Friday, March 23, 2018

Book Bento~ The Shark Curtain

Happy Spring All! 

I've been having fun making Book Bentos on Instagram.
Just finished Chris Scofield's book The Shark Curtain
and created this picture using a few symbols from the novel. 

While the book is considered a YA novel,
it's not just for YA readers
dealing with plenty of grown up issues. 
But once you're inside Lily Asher's 14 year old head,
in 1960's Portland, Oregon,
it's hard to see the world 'normally' again. 
But in a good way. 

Check it out if you're looking for something 
fresh, creative, unique and edgy. 

And in the meantime,
enjoy the early days of spring
with a cup of tea and a good book! 

(Photo copyright: Kirsten Steen)

Monday, January 29, 2018

Paris Café

Just a quick note to say hello and post a photo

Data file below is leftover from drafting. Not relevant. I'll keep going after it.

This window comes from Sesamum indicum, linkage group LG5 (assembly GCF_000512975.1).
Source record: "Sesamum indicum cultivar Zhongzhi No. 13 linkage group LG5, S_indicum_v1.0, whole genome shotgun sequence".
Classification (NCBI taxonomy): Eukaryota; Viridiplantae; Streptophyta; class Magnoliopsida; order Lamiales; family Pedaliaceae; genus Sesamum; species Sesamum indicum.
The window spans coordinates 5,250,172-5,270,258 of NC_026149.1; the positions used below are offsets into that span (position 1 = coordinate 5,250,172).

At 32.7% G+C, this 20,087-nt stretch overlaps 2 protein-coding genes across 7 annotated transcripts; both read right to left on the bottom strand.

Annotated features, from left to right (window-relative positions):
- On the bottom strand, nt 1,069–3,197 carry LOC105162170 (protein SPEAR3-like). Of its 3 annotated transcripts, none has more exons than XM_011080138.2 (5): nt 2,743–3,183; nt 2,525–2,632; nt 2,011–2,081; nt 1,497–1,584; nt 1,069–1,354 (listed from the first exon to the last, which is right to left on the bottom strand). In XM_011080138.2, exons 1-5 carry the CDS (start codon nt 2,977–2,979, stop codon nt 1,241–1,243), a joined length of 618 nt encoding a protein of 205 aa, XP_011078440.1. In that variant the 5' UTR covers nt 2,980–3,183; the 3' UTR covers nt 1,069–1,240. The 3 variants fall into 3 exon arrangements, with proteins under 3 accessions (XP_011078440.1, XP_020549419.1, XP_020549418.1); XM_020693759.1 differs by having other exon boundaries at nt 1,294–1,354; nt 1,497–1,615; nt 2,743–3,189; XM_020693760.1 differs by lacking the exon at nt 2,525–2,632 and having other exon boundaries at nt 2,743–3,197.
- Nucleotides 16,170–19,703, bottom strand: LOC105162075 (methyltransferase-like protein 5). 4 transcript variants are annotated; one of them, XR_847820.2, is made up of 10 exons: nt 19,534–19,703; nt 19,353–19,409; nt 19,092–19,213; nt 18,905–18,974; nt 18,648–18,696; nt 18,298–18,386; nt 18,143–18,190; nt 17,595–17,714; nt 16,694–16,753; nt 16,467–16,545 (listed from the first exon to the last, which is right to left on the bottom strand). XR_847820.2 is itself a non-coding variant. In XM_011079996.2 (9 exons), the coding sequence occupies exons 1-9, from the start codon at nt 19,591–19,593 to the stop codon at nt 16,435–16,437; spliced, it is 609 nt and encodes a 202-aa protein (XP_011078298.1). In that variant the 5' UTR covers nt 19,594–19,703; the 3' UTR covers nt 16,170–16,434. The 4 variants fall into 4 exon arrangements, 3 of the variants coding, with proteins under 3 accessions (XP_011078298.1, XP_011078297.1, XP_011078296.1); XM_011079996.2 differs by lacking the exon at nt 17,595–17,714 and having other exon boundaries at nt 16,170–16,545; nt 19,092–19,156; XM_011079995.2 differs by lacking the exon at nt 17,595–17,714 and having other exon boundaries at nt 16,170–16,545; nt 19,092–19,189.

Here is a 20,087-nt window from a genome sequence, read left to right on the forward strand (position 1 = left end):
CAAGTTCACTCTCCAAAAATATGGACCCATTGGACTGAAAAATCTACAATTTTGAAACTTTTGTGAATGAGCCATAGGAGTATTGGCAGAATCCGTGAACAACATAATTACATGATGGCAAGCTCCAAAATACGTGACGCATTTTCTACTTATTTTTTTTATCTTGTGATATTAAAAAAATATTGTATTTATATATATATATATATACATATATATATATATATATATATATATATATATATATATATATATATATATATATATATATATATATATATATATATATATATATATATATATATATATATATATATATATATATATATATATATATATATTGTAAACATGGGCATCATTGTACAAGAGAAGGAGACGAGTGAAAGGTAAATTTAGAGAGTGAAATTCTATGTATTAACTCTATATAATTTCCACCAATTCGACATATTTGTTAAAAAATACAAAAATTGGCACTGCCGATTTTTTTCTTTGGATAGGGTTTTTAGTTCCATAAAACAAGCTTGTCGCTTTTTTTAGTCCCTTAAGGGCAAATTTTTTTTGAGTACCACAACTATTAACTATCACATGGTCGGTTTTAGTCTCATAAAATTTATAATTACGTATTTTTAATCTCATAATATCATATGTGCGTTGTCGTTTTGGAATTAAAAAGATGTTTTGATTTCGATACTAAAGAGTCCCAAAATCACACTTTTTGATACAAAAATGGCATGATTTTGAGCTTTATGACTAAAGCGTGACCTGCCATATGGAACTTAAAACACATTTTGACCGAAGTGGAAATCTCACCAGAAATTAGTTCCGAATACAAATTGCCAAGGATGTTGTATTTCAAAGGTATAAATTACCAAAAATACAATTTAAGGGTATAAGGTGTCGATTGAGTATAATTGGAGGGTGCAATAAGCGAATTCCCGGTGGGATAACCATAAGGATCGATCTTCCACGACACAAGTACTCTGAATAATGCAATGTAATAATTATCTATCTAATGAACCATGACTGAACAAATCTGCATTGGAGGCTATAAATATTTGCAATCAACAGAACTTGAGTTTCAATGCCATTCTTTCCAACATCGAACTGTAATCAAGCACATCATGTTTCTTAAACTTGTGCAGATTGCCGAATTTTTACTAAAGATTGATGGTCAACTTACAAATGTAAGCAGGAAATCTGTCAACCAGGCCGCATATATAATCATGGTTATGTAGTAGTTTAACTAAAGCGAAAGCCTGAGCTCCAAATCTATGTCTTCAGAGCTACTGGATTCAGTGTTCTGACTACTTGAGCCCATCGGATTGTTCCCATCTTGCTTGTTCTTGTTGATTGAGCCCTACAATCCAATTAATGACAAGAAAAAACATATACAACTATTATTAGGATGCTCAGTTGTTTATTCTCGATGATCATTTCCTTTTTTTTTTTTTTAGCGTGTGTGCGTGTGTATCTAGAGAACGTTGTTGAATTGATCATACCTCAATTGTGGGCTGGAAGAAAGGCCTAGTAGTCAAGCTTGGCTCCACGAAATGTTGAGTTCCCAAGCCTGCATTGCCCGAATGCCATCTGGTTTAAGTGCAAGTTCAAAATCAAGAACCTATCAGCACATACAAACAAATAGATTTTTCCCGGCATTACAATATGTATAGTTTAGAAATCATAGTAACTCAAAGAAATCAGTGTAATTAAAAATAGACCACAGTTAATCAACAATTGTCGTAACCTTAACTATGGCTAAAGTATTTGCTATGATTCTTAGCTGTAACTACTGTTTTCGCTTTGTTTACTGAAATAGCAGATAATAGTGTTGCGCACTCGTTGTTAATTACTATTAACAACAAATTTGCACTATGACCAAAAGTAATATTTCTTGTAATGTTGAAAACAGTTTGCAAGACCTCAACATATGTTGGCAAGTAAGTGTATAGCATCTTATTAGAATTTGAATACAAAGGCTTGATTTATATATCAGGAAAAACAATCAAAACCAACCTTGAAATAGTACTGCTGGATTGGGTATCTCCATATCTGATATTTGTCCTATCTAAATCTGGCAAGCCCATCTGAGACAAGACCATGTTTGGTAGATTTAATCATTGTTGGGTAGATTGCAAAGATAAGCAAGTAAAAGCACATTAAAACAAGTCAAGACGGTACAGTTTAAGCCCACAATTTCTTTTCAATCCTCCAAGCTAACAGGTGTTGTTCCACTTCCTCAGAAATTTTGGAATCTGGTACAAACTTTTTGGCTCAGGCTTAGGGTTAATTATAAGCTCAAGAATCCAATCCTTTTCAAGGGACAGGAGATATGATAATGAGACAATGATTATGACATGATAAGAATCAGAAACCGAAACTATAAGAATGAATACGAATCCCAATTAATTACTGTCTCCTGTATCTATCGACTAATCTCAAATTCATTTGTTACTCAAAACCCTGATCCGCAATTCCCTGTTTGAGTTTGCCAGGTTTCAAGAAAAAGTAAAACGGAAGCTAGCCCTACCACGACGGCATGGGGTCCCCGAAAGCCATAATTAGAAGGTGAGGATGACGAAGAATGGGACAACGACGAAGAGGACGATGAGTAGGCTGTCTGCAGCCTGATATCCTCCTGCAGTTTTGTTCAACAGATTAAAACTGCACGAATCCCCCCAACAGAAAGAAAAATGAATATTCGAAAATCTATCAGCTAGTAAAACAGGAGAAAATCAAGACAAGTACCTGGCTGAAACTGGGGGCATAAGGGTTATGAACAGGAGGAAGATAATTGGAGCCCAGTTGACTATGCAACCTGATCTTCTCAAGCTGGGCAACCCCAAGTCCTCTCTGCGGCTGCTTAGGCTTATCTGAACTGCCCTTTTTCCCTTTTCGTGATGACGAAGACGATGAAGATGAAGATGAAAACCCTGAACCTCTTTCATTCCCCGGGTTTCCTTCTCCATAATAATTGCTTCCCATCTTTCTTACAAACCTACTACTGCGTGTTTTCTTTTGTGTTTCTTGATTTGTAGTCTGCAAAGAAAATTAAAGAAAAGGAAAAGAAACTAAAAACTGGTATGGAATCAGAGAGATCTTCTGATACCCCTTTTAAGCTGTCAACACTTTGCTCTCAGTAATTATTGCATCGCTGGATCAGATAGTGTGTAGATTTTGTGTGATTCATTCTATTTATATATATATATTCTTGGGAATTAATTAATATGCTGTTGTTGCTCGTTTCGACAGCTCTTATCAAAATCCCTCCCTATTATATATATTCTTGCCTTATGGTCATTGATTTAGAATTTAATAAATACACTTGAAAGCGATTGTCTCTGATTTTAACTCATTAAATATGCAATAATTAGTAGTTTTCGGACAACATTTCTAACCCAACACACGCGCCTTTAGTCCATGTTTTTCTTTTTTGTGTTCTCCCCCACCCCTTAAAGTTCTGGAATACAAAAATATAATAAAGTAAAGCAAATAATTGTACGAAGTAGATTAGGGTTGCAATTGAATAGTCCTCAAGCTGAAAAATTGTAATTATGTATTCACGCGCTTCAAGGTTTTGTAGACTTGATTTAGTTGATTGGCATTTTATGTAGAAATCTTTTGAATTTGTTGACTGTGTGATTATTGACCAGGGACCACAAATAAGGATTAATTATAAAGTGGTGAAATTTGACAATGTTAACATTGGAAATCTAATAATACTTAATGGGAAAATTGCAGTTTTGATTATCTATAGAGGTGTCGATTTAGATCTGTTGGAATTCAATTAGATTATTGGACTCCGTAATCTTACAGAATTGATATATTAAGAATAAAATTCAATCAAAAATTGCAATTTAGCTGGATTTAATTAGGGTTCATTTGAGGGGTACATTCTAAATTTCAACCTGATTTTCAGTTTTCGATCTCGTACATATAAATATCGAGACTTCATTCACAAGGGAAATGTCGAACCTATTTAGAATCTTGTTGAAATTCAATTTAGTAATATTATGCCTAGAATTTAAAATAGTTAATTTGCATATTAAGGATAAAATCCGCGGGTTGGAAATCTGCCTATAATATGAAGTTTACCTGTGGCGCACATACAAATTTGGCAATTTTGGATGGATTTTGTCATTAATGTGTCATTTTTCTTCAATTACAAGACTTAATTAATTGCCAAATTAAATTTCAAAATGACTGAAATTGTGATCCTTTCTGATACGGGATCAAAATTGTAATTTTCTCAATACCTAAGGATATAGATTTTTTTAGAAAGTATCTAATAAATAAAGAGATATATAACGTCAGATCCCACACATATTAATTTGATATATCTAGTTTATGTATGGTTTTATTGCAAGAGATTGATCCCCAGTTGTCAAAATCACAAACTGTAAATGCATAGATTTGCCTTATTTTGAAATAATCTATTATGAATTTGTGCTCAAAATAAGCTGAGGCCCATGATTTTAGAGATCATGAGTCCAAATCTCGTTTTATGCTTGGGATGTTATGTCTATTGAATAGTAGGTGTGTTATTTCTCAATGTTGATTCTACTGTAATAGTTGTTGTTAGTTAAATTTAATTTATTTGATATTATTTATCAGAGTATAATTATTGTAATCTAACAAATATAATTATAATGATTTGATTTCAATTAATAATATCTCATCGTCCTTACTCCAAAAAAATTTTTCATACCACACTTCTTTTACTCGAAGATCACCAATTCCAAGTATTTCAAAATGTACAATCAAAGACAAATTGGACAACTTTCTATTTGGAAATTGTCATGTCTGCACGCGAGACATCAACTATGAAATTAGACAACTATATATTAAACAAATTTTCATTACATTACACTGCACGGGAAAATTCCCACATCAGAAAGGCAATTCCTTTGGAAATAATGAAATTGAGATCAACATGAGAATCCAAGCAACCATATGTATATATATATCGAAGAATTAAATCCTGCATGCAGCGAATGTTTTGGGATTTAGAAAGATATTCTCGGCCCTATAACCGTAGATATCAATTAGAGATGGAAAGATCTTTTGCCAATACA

that makes us feel like we're in Paris. 

This is Le Champ de Mars
just off the park of the same name near the Eiffel Tower. 

And though I'm late,
also wanted to wish you a 
Happy New Year! 
It is still January (just barely)
so I can still fit it in. (My rules!) 

I'm here in the Pacific Northwest 
where the rain has finally begun in earnest. 
We had a little respite yesterday
but more on the way. 

I usually try to update my reading list on
GoodReads when I can. 
And since it's the rainy season
and the perfect time for a good book,
 what's everybody reading? 

I'm into two books on writing 
(see GoodReads on the right for titles)
and John LeCarré's The Night Manager
which is a fantastic short series, by the way. 
Hugh Laurie plays an excellent Bad Guy. 
And the tension is beautifully created without a lot of nasty scenes
(though rest assured, there are still a few.) 

So while we're dreaming of Paris
and waiting out the rain,
tell me what you're reading! 

Bonne Année!

(Photo copyright: Kirsten Steen)

Monday, November 13, 2017

Patisseries... and loved ones on my mind.